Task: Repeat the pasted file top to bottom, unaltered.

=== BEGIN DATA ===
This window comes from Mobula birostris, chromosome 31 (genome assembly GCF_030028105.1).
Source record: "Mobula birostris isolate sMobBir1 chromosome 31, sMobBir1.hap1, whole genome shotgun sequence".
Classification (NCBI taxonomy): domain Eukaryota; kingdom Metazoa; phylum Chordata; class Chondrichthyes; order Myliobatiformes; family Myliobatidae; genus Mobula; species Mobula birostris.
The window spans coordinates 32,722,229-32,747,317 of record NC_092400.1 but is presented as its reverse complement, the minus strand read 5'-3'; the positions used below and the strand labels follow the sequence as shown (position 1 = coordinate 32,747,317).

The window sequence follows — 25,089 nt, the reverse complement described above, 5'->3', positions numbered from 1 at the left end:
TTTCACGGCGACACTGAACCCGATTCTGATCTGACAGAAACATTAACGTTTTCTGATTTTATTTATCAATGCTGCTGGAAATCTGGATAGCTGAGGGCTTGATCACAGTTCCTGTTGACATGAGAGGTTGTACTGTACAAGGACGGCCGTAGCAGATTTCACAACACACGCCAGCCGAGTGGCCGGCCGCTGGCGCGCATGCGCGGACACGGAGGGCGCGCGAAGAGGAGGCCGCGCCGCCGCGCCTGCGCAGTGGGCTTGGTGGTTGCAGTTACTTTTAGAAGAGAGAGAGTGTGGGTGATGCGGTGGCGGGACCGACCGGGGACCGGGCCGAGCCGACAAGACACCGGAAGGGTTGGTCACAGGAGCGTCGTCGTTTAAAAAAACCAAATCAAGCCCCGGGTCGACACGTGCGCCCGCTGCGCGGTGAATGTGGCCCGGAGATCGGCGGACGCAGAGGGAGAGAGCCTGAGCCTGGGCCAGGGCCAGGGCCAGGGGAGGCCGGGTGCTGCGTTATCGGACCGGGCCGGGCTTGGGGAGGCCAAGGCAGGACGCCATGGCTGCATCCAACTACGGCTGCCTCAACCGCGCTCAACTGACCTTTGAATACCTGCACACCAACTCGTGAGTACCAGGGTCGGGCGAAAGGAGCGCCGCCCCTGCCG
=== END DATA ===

This window comes from Mobula birostris, chromosome 31 (genome assembly GCF_030028105.1).
Source record: "Mobula birostris isolate sMobBir1 chromosome 31, sMobBir1.hap1, whole genome shotgun sequence".
Classification (NCBI taxonomy): domain Eukaryota; kingdom Metazoa; phylum Chordata; class Chondrichthyes; order Myliobatiformes; family Myliobatidae; genus Mobula; species Mobula birostris.
The window spans coordinates 32,722,229-32,747,317 of record NC_092400.1 but is presented as its reverse complement, the minus strand read 5'-3'; the positions used below and the strand labels follow the sequence as shown (position 1 = coordinate 32,747,317).

The window sequence follows — 25,089 nt, the reverse complement described above, 5'->3', positions numbered from 1 at the left end:
TTTCACGGCGACACTGAACCCGATTCTGATCTGACAGAAACATTAACGTTTTCTGATTTTATTTATCAATGCTGCTGGAAATCTGGATAGCTGAGGGCTTGATCACAGTTCCTGTTGACATGAGAGGTTGTACTGTACAAGGACGGCCGTAGCAGATTTCACAACACACGCCAGCCGAGTGGCCGGCCGCTGGCGCGCATGCGCGGACACGGAGGGCGCGCGAAGAGGAGGCCGCGCCGCCGCGCCTGCGCAGTGGGCTTGGTGGTTGCAGTTACTTTTAGAAGAGAGAGAGTGTGGGTGATGCGGTGGCGGGACCGACCGGGGACCGGGCCGAGCCGACAAGACACCGGAAGGGTTGGTCACAGGAGCGTCGTCGTTTAAAAAAACCAAATCAAGCCCCGGGTCGACACGTGCGCCCGCTGCGCGGTGAATGTGGCCCGGAGATCGGCGGACGCAGAGGGAGAGAGCCTGAGCCTGGGCCAGGGCCAGGGCCAGGGGAGGCCGGGTGCTGCGTTATCGGACCGGGCCGGGCTTGGGGAGGCCAAGGCAGGACGCCATGGCTGCATCCAACTACGGCTGCCTCAACCGCGCTCAACTGACCTTTGAATACCTGCACACCAACTCGTGAGTACCAGGGTCGGGCGAAAGGAGCGCCGCCCCTGCCG